Yet they are rapidly disappearing due to deforestation, resulting in habitat loss and pollution of the atmosphere.

Just think about deforestation. 

Rainforests have been subjected to heavy legal and illegal logging for their valuable hardwoods, as well as agricultural clearing—sometimes called slash-and-burn or clearcutting. The result is that while rainforests used to cover 14% of all the land on Earth, they now only cover 6%. Since 1947, the total area of rainforests has been reduced by more than half.

And it’s not ending.

One hundred acres of rainforest are cleared every minute for agricultural and industrial development.

It reminds me of an intriguing passage from Deuteronomy where a unique prohibition was given even in the midst of warfare:

“When you are attacking a town and the war drags on, you must not cut down the trees with your axes. You may eat the fruit, but do not cut down the trees. Are the trees your enemies, that you should attack them? You may only cut down trees that you know are not valuable for food. Use them to make the equipment you need to attack the enemy town until it falls.” (Deuteronomy 20:19-20, NLT)

It was common in warfare to lay waste to a region during a siege. To not only attack and conquer, but also to ensure that you left the land devastated as well. In other words, environmental terrorism.

God said not to do that.

Instead, protect the trees. Protect what they bring to the world. Don’t do anything for short-terms gains that would jeopardize long-term needs.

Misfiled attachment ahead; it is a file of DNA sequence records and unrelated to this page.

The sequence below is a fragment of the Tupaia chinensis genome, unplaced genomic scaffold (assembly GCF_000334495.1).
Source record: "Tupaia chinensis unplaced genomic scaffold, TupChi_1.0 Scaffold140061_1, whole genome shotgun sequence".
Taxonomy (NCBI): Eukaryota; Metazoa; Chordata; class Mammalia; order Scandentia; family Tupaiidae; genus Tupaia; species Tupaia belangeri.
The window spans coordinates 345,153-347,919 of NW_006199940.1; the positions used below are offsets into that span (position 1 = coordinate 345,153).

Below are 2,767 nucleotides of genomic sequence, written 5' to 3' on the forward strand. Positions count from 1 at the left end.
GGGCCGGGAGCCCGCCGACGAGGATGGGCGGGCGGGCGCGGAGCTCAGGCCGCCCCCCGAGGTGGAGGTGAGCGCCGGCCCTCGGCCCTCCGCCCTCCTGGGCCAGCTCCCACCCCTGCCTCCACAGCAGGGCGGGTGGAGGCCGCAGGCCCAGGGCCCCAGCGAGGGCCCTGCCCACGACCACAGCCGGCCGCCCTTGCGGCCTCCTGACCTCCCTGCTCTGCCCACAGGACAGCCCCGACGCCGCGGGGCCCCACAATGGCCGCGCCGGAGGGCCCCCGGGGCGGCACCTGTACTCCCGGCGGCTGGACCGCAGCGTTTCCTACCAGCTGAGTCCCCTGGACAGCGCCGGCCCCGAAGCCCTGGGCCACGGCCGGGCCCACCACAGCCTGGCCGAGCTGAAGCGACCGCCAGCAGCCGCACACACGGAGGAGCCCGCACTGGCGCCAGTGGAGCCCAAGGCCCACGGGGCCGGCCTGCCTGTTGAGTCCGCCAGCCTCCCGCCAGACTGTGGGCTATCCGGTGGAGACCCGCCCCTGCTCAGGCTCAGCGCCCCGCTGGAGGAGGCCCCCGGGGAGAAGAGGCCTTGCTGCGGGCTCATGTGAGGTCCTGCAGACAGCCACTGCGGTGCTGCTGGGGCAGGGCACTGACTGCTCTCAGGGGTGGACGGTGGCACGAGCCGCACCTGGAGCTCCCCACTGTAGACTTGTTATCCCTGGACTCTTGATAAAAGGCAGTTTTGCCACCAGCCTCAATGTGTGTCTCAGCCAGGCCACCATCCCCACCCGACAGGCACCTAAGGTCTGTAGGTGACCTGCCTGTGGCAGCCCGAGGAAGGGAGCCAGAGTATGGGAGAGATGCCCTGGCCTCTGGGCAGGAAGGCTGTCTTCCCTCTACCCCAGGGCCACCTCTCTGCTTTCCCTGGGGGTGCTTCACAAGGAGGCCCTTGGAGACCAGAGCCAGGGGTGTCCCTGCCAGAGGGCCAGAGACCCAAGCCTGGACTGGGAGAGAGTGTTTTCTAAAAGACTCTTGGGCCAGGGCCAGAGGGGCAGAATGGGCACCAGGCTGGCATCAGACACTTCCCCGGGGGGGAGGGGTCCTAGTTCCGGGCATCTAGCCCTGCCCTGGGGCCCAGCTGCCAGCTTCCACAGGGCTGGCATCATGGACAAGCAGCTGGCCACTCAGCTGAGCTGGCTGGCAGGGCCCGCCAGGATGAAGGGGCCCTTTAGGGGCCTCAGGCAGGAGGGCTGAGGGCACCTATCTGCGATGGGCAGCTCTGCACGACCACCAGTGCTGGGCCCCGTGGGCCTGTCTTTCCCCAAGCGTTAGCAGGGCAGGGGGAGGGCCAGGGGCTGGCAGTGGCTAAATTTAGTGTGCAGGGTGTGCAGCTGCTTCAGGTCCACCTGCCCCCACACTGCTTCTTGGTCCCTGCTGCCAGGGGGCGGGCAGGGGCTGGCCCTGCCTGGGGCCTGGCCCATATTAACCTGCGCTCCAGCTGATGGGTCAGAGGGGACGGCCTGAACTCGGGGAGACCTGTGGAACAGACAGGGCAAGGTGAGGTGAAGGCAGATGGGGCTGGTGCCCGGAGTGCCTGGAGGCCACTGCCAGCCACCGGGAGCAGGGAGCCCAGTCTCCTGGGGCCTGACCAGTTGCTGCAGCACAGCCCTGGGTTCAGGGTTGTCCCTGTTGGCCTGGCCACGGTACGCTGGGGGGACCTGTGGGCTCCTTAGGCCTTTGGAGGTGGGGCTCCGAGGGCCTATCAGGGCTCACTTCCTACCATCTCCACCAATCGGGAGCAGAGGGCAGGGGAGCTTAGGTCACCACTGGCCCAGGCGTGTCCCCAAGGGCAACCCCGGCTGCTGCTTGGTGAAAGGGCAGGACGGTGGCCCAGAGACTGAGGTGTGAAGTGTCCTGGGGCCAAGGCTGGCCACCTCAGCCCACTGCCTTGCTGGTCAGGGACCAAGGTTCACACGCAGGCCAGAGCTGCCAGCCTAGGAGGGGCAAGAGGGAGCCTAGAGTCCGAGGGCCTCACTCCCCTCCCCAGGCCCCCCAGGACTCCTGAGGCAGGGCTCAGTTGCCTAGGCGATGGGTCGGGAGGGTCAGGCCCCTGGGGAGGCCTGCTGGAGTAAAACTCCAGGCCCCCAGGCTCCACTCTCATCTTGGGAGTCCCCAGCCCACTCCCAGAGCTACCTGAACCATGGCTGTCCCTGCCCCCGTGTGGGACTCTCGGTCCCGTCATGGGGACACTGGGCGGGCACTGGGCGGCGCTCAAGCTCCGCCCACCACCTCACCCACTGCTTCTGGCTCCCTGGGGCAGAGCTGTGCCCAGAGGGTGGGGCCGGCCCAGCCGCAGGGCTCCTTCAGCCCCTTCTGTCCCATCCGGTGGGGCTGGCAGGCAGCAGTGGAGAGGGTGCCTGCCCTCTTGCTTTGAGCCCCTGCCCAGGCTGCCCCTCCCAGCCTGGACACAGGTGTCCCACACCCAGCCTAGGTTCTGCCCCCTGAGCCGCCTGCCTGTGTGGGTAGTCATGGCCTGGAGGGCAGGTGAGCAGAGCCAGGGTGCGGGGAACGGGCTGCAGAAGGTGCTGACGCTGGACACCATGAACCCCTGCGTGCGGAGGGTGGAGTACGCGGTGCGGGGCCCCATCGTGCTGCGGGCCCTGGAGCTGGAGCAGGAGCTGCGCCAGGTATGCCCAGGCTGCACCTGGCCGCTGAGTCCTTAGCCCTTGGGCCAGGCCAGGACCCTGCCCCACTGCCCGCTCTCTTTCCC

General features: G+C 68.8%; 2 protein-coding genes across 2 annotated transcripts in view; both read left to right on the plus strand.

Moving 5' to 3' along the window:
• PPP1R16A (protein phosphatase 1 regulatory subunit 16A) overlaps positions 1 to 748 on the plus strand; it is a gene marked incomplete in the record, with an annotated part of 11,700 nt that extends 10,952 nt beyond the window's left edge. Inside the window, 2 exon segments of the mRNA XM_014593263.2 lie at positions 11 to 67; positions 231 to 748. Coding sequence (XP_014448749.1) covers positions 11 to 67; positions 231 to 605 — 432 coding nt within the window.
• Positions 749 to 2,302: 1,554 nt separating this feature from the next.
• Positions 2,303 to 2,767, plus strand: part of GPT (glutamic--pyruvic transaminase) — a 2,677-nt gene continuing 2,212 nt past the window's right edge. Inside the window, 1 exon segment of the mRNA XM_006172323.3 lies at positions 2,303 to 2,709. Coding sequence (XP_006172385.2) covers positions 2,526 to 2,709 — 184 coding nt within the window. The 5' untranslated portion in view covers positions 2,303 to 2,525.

After all,

… trees are not the enemy.

James Emery White

Sources

Rainforest facts and figures taken from National Geographic and Wikipedia.

Sandra L. Richter, Stewards of Eden: What Scripture Says About the Environment and Why It Matters (InterVarsity Press, 2020), p. 2.

“Loving the Least of These: Addressing a Changing Environment,” published by the National Association of Evangelicals, Revised Edition (2022), p. 16.

About the Author

James Emery White is the founding and senior pastor of Mecklenburg Community Church in Charlotte, NC, and a former professor of theology and culture at Gordon-Conwell Theological Seminary, where he also served as their fourth president. His latest book After “I Believe” is now available on Amazon or your favorite bookseller. To enjoy a free subscription to the Church & Culture blog, visit churchandculture.org, where you can view past blogs in our archive, read the latest church and culture news from around the world, and listen to the Church & Culture Podcast. Follow Dr. White on Twitter, Facebook and Instagram at @JamesEmeryWhite.

James Emery White is the founding and senior pastor of Mecklenburg Community Church in Charlotte, NC, and a former professor of theology and culture at Gordon-Conwell Theological Seminary, where he also served as their fourth president. 

His latest book, After “I Believe,” is now available on Amazon or your favorite bookseller. To enjoy a free subscription to the Church & Culture blog, visit churchandculture.org, where you can view past blogs in our archive, read the latest church and culture news from around the world, and listen to the Church & Culture Podcast. 

Follow Dr. White on Twitter, Facebook, and Instagram at @JamesEmeryWhite.